What Are My Favourite Things About JavaOne 2011?

 

JavaOne 2011 was more successful than last year, because the many of the track sessions were grouped to the hotel. For the performance tuning and Java EE talks were in the Hilton and the JavaFX rich user interface talks were held in the Nikko hotel.

 

JavaOne 2011

Interested and serious look into the camera from [R] Dean Iverson and Stephen Chin [L] is gesticulating at the ScalaFX code on the slide

I also liked the hang space outside the sessions. This was a great idea, to sit or to stand and just chat to the interested. The orientation helpers also on the first day or two were priceless in a couple of occasions. I felt that I got to know some of the conference organisers and session door staff, because the JavaFX talks were co-located into the Nikko hotel. I do not know if this was the same experience for the Java EE speakers.

Audio / visual systems worked out quite well. Sound issues were a rarity. Projection of the slide deck was mostly clear.

At JavaOne 2010 conference, delegates were confused by the opening keynote that took place at Moscone. For this year’s conference, the keynotes were held in Hilton. The decision to clearly separate the operations of JavaOne and Open World was a great one. I noticed quite a few delegate had signed up for both conference, so I wonder how did that experience of double amount of sessions feel for them?

The sponsor partner keynotes left a lot to be desired, especially the Juniper Networks talk, which mention absolutely nothing about Java for 30 minutes. The Twitter and ARM guest invites left a good impression to me. If you are CTO, or even a CTO of Java strong related business then may be you should be approaching Oracle to do a keynote. Has nobody attempted to turn the table around with configuration?

Much better were the community keynotes and mini ones that took place on the last day of the conference. Making Sharat Chandler an honorary member of the Java Posse was a fun bit of the Thursday key note.

Stop Press: Oracle announced a deal where there will be 200 JavaOne 2011 talks featured on Parley over the next 12 months. The first 20 talks were immediately announced and available on Parleys.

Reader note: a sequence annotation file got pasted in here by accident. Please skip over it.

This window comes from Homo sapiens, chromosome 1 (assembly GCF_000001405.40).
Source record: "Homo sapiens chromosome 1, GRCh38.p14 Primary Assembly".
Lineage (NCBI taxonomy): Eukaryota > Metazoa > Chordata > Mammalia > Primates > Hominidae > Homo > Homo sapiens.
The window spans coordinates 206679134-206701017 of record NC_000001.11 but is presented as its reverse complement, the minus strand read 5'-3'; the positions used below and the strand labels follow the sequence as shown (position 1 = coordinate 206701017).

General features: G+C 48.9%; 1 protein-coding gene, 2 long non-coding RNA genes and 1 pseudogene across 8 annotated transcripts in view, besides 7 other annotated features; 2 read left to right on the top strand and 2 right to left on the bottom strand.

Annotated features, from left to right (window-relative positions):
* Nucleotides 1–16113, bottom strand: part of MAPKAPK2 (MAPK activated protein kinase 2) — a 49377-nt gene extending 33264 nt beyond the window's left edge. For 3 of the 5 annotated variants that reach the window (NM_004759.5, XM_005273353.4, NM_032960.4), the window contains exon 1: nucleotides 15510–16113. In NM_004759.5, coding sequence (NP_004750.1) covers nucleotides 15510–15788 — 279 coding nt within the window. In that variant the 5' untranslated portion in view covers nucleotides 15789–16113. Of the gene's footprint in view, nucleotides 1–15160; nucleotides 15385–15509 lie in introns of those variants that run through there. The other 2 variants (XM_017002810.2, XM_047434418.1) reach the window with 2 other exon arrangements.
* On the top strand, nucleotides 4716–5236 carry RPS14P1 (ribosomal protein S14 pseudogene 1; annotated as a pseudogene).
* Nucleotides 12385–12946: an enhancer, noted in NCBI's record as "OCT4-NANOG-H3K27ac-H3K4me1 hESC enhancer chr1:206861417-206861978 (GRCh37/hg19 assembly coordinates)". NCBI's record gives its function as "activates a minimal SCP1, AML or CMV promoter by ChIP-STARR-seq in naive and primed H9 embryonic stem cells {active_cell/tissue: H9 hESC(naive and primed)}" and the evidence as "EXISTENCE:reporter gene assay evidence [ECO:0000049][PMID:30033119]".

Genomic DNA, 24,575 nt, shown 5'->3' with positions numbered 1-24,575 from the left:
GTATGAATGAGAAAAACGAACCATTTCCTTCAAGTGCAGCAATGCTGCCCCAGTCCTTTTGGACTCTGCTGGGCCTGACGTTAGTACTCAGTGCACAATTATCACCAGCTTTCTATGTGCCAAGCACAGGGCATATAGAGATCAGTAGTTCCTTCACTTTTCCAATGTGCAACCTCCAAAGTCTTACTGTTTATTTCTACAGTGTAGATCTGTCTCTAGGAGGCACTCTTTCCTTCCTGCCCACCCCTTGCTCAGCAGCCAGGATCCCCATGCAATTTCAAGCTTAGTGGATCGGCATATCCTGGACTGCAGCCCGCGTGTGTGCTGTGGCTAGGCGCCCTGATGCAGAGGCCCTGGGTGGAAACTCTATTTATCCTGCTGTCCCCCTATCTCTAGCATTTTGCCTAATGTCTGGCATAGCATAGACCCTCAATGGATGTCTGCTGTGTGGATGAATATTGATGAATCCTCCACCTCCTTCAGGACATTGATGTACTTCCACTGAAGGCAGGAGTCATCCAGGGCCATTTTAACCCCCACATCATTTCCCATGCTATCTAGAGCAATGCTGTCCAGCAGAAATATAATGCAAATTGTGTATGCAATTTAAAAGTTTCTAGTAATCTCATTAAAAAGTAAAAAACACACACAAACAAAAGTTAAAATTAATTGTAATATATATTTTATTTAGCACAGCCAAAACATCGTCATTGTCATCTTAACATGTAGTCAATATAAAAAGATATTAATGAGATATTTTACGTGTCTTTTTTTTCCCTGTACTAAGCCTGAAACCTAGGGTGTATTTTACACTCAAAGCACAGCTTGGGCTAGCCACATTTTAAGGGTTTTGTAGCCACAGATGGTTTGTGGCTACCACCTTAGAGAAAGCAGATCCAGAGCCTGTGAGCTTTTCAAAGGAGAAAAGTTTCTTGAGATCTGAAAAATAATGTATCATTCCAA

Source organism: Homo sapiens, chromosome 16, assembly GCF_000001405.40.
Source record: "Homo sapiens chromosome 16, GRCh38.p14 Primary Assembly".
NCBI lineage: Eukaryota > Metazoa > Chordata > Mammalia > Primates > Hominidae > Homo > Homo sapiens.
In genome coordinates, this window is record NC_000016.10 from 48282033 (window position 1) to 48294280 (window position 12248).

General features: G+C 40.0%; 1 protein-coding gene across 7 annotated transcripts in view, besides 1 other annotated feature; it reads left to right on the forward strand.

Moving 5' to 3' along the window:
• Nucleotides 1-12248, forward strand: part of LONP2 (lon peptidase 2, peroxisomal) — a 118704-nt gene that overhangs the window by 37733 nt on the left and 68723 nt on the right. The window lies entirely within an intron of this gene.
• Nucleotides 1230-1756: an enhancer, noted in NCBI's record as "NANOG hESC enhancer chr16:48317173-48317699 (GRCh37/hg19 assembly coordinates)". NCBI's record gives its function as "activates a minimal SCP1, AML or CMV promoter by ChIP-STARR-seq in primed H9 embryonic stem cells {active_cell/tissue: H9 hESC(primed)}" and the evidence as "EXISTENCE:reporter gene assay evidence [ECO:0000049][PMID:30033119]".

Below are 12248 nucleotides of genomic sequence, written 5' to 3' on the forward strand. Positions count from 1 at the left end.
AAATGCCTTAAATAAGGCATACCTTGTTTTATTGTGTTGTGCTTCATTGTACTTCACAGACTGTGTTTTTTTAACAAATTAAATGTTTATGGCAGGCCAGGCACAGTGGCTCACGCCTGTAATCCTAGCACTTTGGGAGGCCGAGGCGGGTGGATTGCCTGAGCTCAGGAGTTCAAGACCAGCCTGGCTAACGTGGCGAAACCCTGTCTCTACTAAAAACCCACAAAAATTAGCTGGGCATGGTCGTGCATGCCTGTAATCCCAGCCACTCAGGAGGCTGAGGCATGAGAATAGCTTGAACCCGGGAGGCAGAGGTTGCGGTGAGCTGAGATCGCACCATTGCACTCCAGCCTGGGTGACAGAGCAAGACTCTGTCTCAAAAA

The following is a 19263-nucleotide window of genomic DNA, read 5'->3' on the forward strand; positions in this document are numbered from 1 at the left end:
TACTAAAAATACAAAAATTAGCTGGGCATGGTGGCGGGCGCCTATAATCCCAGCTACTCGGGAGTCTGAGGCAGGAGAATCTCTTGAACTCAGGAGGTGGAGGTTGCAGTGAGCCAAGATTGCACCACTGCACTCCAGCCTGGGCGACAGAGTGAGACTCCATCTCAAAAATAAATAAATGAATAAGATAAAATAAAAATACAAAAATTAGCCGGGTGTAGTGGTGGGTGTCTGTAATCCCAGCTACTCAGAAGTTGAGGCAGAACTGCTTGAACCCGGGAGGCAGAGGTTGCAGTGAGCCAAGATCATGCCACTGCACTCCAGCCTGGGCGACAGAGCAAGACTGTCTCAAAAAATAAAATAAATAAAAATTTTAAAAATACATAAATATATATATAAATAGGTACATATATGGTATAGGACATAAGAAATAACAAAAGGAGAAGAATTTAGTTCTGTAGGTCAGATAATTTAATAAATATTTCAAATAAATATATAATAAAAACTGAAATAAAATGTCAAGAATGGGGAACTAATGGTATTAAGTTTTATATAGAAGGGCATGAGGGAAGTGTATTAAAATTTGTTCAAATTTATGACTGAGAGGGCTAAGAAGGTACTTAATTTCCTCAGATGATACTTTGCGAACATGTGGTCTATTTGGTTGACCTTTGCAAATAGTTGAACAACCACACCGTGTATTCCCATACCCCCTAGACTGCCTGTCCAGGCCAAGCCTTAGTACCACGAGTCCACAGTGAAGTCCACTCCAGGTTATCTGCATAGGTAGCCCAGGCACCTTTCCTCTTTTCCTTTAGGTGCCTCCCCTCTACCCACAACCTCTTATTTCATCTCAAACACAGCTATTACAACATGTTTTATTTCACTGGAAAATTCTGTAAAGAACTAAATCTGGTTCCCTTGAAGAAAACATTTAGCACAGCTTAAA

What To Improve at JavaOne 2011?

 

The only speaker room in the Hilton Hotel was abysmally tiny compared to one that used exist in Moscone Centre. I am glad I did not have to depend on it all. I went back to my hotel or found an hang space. I was unhappy with the size of it and the lack of coffee and refreshments.

 

JavaOne 2011

The lovely [L] Eileen Bugee, who is wearing a very "blingey" JavaFX tee-shirt and of course [R] Jasper Potts talking about Pixel-perfect Design in JavaFX 2.0

Some of the branding of occasion, JavaOne 2011, in the sessions room could be improved. In the photographs that I took of presenters, there were some unsightly areas, maybe I am a perfectionist, it could be a little tidier there. I do think this has to with hotel facilities and management so may be there not an awful lot that Oracle can do.

 

JavaOne 2011

A JavaOne attendee taking a call in the upper level of the Nikko Hotel looking over Mason Street. "Well honey, I have to work today … just taking time out of the sessions …"

Rocking

 

JavaOne 2011

[L] Ixchel Almiray and [R] Andres Almiray, what a lovely couple!

 

The open space on Mason Street was initially a great idea I thought and then it rained. The tents need to be a larger. My photograph from Nikko looking down showed many delegate actually taking a breather in the open area. The tents just need to be large and more extensive covering around to afford a good chill area.